The island of Victory was perfectly round, risen 20 feet from the ocean at any point on its exterior, and about 10 miles in diameter. Our fisherman could be found most days dangling their feet over these cliffs and dropping enormous lines into the infinity below. Inward from the edges, the island was divided into perfectly round sections, like the targets our hunters used for archery practice—except, of course, for the hill that overlooked town on the part of the island closest to sunrise. The outer ring was undeveloped forest. It was here that we hunted whatever the woods provided: mostly hogs, squirrels, and the occasional deer. The next ring comprised of the farmhouses, and inward from there was the residential ring, the schooling ring, and the market ring in that order. At the island’s epicenter sat the pride and joy of Victory, the Colosseum of Remembrance: built from the bones of humans that died in the ancient battle. From here the island’s only road— everywhere else having been navigated by narrow foot-trails— ran up to the mansion that sat upon the hill which overlooked town, the House of Champions, built from the bones of the beast. At the foot of this hill was the medical facility, which had once been a large cave.
I had only ever seen the beast once; last year was the first year I’d been allowed to attend the festival. I passed all my schooling and survived seventeen trips around the sun, and therefore had finally earned the right to partake in the celebration. Though perhaps “partake” isn’t quite the right word: first-timers could watch, see what it’s all about I guess, and then after that were eligible to participate in the Cleansing itself. This was my first year of true eligibility, though I wasn’t quite sure if I wanted to participate. Last year’s Cleansing had been horribly violent, even more so than I imagined when we learned about it in school.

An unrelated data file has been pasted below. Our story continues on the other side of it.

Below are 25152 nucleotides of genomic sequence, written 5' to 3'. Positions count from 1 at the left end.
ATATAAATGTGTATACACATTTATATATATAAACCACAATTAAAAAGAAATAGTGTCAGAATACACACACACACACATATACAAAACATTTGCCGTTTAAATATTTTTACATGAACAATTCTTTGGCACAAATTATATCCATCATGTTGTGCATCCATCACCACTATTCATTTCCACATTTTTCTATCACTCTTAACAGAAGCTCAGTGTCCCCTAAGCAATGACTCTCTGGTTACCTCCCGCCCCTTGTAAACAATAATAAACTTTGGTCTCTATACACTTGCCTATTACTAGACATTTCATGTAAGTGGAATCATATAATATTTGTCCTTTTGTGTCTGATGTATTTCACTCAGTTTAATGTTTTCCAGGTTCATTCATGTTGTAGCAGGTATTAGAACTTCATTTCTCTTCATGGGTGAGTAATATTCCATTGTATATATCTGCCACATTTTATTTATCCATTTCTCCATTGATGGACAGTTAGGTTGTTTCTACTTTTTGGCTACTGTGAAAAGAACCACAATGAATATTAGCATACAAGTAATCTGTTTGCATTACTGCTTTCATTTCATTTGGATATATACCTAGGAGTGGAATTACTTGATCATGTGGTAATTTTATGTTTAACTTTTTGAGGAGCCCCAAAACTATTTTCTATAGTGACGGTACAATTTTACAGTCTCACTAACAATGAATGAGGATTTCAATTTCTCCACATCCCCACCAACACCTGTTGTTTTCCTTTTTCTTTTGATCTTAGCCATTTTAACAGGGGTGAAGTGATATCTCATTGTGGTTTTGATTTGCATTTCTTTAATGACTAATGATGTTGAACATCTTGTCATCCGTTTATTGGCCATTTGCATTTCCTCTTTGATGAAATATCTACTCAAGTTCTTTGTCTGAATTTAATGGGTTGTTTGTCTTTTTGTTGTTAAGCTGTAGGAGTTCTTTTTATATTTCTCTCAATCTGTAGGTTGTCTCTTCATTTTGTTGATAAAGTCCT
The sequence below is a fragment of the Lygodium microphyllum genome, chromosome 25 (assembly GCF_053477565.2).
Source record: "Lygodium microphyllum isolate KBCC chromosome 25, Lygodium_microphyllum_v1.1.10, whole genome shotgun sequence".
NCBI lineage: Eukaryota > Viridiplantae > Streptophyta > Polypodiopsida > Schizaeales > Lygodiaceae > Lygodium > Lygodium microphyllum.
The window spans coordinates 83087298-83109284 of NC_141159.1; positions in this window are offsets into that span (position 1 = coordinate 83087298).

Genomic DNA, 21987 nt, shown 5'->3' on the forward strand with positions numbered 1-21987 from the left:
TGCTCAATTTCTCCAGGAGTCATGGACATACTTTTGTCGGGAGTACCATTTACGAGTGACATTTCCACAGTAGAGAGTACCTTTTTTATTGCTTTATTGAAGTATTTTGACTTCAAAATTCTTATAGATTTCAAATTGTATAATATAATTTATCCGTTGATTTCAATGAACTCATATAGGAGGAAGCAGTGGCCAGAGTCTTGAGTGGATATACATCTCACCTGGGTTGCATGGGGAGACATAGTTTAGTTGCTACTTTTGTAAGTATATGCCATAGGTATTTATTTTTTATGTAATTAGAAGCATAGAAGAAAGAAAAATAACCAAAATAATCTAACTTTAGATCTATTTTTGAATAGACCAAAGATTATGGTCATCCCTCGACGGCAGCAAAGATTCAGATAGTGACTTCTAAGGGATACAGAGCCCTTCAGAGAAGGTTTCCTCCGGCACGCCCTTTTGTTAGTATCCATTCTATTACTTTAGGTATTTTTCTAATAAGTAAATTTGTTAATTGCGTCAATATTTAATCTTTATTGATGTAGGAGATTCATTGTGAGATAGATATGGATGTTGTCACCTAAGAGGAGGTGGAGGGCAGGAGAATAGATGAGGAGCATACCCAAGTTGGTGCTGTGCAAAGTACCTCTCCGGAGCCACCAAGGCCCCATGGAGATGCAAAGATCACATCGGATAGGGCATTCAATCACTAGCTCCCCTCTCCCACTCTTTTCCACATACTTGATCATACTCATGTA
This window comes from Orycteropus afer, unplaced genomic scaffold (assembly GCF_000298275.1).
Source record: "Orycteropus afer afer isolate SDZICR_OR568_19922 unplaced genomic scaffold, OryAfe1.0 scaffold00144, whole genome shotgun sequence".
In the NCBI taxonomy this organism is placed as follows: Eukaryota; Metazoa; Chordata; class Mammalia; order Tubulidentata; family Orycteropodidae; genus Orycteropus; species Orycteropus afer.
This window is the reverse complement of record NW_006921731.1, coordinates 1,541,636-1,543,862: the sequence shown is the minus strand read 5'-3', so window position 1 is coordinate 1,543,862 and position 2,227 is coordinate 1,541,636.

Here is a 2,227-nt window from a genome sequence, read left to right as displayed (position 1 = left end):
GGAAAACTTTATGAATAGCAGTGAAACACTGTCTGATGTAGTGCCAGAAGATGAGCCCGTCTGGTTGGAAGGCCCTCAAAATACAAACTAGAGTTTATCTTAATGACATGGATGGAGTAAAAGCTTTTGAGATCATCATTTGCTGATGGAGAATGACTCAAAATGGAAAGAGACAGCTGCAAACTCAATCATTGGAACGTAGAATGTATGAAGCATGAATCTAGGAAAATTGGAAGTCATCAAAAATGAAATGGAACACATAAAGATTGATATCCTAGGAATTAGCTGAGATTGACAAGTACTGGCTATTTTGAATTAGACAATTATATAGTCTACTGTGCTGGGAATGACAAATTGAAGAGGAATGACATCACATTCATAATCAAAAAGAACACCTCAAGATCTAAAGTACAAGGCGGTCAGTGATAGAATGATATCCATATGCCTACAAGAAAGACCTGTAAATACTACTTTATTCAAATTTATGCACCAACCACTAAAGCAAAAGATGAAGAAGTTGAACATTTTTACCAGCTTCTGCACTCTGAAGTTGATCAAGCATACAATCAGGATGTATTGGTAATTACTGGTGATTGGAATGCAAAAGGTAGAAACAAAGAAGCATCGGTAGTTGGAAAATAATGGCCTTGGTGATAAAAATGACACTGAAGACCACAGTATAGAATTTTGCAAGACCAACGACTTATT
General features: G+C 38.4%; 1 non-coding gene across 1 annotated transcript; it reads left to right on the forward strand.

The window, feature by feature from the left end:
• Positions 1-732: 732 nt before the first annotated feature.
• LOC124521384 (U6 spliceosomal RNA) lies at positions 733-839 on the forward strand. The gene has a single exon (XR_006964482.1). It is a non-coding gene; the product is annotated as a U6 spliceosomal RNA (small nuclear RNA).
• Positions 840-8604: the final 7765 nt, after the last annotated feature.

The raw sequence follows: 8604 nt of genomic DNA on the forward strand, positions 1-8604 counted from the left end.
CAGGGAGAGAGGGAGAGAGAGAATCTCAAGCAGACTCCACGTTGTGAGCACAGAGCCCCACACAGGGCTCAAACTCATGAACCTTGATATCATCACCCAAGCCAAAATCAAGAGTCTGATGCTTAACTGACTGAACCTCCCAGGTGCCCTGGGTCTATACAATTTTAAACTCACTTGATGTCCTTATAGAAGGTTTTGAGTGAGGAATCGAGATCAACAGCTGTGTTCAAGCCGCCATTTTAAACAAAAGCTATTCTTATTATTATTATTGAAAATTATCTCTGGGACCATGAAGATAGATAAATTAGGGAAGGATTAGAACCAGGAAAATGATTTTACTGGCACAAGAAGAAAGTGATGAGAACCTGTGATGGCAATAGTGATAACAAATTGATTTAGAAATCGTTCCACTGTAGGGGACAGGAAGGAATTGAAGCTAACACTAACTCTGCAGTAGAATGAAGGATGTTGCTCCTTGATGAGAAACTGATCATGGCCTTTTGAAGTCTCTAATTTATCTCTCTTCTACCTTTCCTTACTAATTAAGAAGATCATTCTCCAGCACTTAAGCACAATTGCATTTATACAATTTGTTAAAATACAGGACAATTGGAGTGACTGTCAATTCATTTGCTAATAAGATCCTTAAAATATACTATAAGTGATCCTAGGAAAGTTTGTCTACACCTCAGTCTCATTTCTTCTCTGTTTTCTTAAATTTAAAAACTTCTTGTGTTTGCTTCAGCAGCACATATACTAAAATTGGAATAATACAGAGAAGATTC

Schooling started for children on Victory at age seven. We learned about hunting, fishing, farming, medicine and history. At age fourteen we were assigned to the subject in which we were most proficient, then for the last three years of our education we studied only that subject in preparation for the rest of our adult lives. History students became the new teachers, medical students the new immortality seekers, and the other students’ positions were rather self-explanatory. I had been chosen to study medicine myself, and was in my first year of practice as a full-fledged immortality seeker; regardless, I was proficient in just about every other subject—aside from hunting— and had a special love for history. I was particularly fascinated by the origin of the Festival of Cleansing. The story went about like this:
Victory was once Nature’s perfect paradise. Our ancestors lived in perfect harmony with animals, and the island was itself immune to hardship of any kind. Storms in the sky would part and circumvent the island before a single stroke of lighting could reach the cliffs. Disease and illness were concepts that did not exist, and an abundance of ripe, exotic fruit was always available for consumption; hunger had as little meaning as disease and illness. The sun always shined on the island, and the people lived forever to soak in its glory. Indeed, Death had not yet revealed itself to Victory, until one day it decided to do so in the form of unimaginable terror.
The entire island was said to have been cast into darkness as the void-black beast passed in front of the sun, its wingspan larger than any cloud in the sky. Its torso and head were the shape of human’s, though it possessed six arms and four legs. Atop its head sat six horns, each larger than a full grown man. As our ancestors watched in horror, paralyzed by this sensation which was altogether new to them, the beast simply inhaled. The result was utterly devastating; a hurricane tore through the island and into the beast’s soul, tearing with it man’s immortality. There was a pause, a swelling in the beast’s belly, and then a fiery flash of breath that introduced death to the island. Chaos ensued, and only a few dozen humans managed to escape the beast’s wrath, hiding in the cave at the foot of the island’s hill. After hunting down the disoriented humans who never found shelter, the beast approached the cave, only to find it was too big to enter. Instead, it was only able to put his head through the cave’s opening.